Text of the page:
EU seeks commitment from Swiss to resolve differences in relationship

2 minute read

European Commission Vice-President Maros Sefcovic speaks to members of the media during a video conference after a bilateral meeting with Switzerland's Foreign Minister Ignazio Cassis at the European Union headquarters in Brussels, Belgium, November 15, 2021. John Thys/Pool via REUTERS

Register now for FREE unlimited access to

BRUSSELS, Nov 15 (Reuters) - The European Union urged Switzerland on Monday to set out a clear timetable for resolving issues over its place in the EU internal market by January after breaking off talks with its biggest trading partner in May.

Brussels has been pushing for a decade for a treaty that would sit atop a patchwork of bilateral accords and have the Swiss routinely adopt changes to single market rules. It would also have provided a more effective way to resolve disputes.

Maros Sefcovic, the European commissioner overseeing EU-Swiss affairs, told a news conference on Monday that the EU's door remained open, but that "it takes two to tango".

Register now for FREE unlimited access to

"What we now need from Switzerland is the unambiguous political will to engage with us on the real issues that count and a credible timetable. In other words, any political dialogue must be focused and substantial," he said after a meeting with Swiss Foreign Minister Ignacio Cassis.

The European Union wants Switzerland to agree to dynamic alignment of its laws with EU law, a level-playing field, a mechanism to settle disputes and regular contributions to EU funds for poorer EU members.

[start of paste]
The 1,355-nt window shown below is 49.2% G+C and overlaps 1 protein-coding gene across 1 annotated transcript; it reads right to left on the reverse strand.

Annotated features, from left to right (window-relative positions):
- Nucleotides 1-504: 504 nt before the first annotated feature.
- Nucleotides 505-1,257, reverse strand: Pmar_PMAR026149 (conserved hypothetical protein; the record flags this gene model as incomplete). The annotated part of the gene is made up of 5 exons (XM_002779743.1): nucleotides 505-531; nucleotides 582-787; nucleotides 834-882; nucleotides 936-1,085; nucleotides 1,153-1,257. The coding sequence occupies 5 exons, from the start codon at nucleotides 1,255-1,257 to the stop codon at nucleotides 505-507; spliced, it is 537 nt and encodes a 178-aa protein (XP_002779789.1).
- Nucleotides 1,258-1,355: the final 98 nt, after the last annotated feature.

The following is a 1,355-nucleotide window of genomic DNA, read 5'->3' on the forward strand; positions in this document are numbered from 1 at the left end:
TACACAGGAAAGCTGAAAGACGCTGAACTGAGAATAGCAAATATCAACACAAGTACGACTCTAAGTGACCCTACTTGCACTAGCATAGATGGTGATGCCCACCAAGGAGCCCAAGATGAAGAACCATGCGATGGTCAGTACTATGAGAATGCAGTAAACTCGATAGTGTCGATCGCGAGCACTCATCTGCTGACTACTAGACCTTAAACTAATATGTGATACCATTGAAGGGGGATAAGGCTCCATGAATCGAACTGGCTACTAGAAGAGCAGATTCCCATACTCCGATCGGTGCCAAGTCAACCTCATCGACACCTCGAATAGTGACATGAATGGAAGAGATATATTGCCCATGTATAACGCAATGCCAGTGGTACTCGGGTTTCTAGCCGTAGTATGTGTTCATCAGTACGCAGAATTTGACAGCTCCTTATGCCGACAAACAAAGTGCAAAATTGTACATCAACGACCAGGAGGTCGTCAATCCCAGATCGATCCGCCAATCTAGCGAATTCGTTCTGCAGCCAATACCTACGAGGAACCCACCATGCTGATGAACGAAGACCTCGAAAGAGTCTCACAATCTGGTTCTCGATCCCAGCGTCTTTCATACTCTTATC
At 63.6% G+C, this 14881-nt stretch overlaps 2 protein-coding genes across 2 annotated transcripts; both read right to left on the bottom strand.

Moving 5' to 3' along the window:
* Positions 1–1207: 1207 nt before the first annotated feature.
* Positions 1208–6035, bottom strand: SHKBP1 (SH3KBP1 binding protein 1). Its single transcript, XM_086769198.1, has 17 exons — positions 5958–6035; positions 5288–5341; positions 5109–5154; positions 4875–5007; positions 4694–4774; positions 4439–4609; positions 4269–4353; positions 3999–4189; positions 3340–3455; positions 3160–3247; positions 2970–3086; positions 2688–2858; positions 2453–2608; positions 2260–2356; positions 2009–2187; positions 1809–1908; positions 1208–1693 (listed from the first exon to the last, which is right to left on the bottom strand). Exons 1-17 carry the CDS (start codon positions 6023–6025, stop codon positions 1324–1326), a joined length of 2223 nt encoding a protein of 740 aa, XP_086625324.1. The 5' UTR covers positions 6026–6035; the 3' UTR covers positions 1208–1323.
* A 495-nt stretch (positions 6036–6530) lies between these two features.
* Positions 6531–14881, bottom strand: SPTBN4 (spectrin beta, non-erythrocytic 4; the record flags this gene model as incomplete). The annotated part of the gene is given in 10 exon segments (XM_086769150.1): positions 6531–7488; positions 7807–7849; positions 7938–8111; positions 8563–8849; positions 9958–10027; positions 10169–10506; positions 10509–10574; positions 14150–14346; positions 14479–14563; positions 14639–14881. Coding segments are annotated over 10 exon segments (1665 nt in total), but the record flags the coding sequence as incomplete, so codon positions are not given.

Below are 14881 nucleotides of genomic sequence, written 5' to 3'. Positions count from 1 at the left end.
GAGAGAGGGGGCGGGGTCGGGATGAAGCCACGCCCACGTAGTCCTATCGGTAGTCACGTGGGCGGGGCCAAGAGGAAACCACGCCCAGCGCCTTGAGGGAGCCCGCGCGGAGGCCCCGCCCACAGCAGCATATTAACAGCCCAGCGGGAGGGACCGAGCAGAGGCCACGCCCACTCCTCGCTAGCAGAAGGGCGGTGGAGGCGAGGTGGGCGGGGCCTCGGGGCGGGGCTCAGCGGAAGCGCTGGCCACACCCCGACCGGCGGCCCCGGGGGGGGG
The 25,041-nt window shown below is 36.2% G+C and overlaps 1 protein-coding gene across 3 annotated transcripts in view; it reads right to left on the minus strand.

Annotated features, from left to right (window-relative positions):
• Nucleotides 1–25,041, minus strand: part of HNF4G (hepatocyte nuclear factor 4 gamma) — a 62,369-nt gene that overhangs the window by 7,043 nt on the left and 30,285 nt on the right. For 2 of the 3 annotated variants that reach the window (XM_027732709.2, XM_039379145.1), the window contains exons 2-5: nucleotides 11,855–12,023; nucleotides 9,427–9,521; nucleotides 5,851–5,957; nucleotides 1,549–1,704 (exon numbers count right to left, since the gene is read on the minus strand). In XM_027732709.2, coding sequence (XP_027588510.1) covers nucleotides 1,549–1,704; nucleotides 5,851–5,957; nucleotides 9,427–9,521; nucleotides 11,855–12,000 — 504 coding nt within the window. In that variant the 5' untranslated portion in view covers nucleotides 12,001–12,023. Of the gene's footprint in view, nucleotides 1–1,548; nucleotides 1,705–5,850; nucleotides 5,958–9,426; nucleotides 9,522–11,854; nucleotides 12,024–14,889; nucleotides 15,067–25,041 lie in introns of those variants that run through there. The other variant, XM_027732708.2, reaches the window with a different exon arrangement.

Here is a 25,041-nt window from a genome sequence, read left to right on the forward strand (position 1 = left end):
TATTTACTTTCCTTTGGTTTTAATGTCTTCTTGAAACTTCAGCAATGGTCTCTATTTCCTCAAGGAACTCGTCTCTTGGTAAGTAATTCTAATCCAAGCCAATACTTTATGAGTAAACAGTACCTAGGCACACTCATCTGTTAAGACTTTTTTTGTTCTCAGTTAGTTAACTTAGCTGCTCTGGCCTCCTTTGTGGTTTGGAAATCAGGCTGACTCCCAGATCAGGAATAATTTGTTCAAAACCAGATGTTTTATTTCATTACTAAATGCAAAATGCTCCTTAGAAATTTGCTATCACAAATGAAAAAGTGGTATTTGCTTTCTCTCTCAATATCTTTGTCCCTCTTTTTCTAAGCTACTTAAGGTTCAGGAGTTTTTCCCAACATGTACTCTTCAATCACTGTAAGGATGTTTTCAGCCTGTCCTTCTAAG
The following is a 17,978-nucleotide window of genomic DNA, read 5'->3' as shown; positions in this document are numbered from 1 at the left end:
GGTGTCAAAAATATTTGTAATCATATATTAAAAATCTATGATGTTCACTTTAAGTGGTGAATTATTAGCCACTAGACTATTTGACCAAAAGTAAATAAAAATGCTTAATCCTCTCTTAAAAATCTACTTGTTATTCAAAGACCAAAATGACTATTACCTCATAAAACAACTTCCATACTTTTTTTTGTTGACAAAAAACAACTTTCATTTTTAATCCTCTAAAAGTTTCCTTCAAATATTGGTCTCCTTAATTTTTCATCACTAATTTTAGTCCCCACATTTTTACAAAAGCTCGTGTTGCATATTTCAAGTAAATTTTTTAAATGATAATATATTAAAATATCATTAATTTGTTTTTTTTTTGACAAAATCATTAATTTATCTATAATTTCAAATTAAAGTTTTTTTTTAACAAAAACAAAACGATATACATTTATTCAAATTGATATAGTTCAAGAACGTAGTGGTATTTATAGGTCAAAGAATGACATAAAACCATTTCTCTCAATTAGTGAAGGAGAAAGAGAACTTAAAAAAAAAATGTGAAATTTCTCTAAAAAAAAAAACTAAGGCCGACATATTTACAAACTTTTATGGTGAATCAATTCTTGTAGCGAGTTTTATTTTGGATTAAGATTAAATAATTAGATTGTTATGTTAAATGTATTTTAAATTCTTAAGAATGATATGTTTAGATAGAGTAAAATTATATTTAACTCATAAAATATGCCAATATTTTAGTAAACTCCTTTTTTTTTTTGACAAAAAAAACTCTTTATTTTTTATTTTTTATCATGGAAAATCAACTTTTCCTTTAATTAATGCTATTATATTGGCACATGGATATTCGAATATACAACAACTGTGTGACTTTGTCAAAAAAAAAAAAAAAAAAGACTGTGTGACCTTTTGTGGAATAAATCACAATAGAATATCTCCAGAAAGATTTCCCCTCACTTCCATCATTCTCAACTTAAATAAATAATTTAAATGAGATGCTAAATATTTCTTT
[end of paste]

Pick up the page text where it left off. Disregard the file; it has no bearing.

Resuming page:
"We will meet again in Davos in the second half of January to assess the progress. By then, we will see whether a true political commitment is there," Sefcovic said.

One of the earlier impacts of the impasse has been on Swiss scientists' participation in the Horizon Europe, the world's largest research and innovation funding programmes with a budget of 95 billion euros ($108.7 billion).

Sefcovic said Swiss researchers and institutions could continue to participate, but they would not be able to access EU taxpayers' money until other issues are resolved.

The Swiss government aims to deploy transitional measures to make up for the funding shortfalls. read more

Register now for FREE unlimited access to
Reporting by Philip Blenkinsop; Editing by Nick Macfie

Our Standards: The Thomson Reuters Trust Principles.

More from Reuters